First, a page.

- Determine what holds the least amount of value to you and your children. There are some classes for smaller children that are more about the novelty than the actual content of the class. There may be playdates that are not productive for you or your child, or weekend family commitments may interrupt your children's nap schedules. It’s up to you to determine what that excess is and make the decision as to whether or not those things are nourishing for your child. Would it be more valuable for your kids to stay home from a playdate and spend time with siblings or parents? At a young age, when classes are not as important for children, time outside can be much more valuable.
- Get a planner and write out every single commitment you have everyday. Be honest with yourself and assess where you can cut down on some events based on what you value for you and your kids.
- Get a journal and document what is working, and what isn’t. It’s okay to skip a family get together, or to limit a certain playdate to only once a week, or every other week. Remember, it is a work in progress. You can always make changes to your plan.
2) Stop telling yourself you can do it all alone.
You can’t. And you shouldn’t. It can feel impossible to ask for help and the guilt that comes along with asking may seem like it’s crashing down on you. It may feel like admitting you need help is admitting you have failed. You haven’t failed. Begin asking for help by first telling yourself that those who ask for help are outsourcing - not failing.
- List out all of the things that you do everyday, and all of the things in your day that you neglect, but wish you had time for. Maybe you’re doing pick-up and drop-off for your kids at school, working, and also taking care of your home. If you’re rushing around, you’re doing too much.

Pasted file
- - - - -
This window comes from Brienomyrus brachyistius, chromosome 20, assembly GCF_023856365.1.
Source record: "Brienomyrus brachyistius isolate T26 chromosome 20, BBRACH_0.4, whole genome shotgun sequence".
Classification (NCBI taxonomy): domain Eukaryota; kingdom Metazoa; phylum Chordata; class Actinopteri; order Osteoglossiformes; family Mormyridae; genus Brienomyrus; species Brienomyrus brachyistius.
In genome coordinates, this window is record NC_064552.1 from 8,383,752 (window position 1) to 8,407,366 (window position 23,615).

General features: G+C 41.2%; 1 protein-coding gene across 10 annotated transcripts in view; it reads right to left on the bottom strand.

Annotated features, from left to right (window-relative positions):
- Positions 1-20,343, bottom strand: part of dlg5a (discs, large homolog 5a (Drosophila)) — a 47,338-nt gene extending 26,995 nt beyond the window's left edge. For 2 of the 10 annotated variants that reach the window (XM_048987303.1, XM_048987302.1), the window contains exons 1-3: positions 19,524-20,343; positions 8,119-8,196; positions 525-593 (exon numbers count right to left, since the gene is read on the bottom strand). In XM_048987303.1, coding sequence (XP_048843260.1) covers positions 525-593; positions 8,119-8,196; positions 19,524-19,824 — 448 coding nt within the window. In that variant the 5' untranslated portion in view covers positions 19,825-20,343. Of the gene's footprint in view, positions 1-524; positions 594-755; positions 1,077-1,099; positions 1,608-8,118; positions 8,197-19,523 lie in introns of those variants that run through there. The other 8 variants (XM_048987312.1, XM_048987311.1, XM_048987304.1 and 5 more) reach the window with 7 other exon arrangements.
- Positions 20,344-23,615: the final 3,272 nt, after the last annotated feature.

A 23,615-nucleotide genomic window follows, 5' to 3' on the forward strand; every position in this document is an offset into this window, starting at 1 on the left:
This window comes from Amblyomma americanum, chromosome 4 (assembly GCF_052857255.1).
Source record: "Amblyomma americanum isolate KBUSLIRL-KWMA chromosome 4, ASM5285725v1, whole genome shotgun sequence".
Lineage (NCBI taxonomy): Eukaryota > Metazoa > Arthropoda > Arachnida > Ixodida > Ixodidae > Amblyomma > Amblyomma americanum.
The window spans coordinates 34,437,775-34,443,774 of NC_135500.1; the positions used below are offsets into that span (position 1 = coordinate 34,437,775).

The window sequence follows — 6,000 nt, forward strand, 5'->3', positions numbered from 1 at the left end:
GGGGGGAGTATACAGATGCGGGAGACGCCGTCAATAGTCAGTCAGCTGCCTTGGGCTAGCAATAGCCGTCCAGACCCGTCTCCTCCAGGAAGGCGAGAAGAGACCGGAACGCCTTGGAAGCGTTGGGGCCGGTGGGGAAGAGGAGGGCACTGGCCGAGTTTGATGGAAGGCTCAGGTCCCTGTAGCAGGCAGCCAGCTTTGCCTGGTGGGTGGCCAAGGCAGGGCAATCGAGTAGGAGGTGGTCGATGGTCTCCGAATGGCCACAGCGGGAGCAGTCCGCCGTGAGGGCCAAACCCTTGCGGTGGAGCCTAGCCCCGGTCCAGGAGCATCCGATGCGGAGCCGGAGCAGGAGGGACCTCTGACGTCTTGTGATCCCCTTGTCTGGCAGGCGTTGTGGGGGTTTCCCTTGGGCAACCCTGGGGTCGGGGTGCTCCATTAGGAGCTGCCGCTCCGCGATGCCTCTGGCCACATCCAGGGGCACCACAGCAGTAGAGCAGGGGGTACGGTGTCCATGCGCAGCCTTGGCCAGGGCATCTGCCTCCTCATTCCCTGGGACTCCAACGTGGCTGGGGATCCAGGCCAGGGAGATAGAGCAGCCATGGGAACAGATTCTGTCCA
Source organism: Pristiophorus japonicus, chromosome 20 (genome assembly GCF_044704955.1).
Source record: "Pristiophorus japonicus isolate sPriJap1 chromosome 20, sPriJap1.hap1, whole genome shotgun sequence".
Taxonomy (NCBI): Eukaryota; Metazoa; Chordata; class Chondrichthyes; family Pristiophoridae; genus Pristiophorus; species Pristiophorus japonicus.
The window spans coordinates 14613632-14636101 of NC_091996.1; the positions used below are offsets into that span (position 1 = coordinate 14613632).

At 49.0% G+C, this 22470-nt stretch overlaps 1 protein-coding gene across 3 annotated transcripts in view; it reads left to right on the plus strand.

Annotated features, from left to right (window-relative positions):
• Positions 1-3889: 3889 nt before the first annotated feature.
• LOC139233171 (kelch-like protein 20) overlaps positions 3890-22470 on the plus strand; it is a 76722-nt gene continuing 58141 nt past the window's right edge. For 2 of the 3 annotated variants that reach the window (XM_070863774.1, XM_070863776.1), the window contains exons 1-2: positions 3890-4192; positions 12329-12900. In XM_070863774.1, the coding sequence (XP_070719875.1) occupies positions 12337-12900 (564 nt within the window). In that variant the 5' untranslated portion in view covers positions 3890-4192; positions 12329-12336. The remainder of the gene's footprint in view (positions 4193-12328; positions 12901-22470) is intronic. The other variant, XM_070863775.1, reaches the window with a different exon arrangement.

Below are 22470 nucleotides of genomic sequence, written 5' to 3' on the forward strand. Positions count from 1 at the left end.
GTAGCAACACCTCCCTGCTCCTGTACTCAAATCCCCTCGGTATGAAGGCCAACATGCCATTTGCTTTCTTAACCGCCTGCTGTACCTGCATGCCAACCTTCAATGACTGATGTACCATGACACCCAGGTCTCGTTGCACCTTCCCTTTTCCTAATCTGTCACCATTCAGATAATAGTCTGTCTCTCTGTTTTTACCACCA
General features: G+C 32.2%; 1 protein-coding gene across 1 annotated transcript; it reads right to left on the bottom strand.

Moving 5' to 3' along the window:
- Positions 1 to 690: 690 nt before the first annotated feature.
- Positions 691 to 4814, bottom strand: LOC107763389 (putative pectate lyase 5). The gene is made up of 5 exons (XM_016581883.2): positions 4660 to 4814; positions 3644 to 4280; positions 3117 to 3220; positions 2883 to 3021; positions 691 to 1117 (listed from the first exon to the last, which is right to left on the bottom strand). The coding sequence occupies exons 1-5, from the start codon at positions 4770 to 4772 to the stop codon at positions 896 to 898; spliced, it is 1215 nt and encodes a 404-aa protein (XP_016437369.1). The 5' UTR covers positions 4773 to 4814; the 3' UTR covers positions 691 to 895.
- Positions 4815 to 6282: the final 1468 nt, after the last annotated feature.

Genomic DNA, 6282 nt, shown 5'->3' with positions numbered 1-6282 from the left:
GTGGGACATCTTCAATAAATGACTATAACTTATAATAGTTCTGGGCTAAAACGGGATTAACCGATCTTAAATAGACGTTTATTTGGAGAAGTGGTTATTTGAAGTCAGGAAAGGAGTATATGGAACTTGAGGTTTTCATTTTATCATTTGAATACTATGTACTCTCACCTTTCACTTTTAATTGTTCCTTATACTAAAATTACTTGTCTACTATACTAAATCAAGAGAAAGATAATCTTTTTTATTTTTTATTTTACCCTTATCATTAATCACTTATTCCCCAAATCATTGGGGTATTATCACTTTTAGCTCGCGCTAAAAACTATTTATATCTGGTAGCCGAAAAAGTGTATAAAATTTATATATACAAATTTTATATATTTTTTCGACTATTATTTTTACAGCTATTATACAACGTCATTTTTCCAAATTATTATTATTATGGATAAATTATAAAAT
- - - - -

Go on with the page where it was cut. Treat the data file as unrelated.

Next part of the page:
- Identify where in your schedule you can outsource a task to someone who is fully capable of doing said task. Your kids may be of age where they can help with dishes, or fold their own laundry. It’s not possible for everyone, but schedules can be rearranged between partners to split the drop-off/pick-up burden. Ask your partner to be responsible for their own laundry. You don’t have to do it all, and you shouldn’t.
- Get a journal and start writing down what stresses you, what you wish you had time for, and what truly doesn’t matter that you’re making time for anyway. Remember that Minimalism isn’t about having a spotless kitchen or a color coordinated closet. It’s about having less to worry about, so you have the time and space to do the things you love.
3) Let go of unrealistic expectations.
This goes hand-in-hand with not telling yourself you have to do it all alone. Unrealistic expectations may be that you are busy but also want to have a pinterest-worthy nursery done for your baby-on-the-way by the time of their arrival. Cool it on the “all-in” mentality of getting things like this done before baby arrives. Chances are, your baby will not sleep in their room for many months. And if they do, they don’t care about the wall color or artwork on the wall, or what kind of rug you put on their floor. They need a safe place to sleep and that is it.
- Instead of expecting to complete large projects in a short timespan, such as the building of a nursery, commit to doing one thing per day, or per week (whatever is realistic doesn’t bring stress). It can be so hard to let go of expectations and accept something as being harder than you thought, or taking longer than you thought.
- Try and prioritize your goals by level of importance and ditch the tasks that, when you really think about it, are unnecessary. If it stresses you out and does not provide enough value for the amount of stress it gives you, nix it. Abandon the project, save it for another day, and tell yourself it’s not a big deal - because it isn’t.
Simplifying your home is the process of truly getting to know yourself. In order to fundamentally simplify, to cut away the excess of what brings you down and realize the tools you need to continue down this path of simplicity, you have to be completely honest. Simplicity in the home is a journey of exploration. It enriches your life and that of your family, when you focus only on the tasks that serve you all.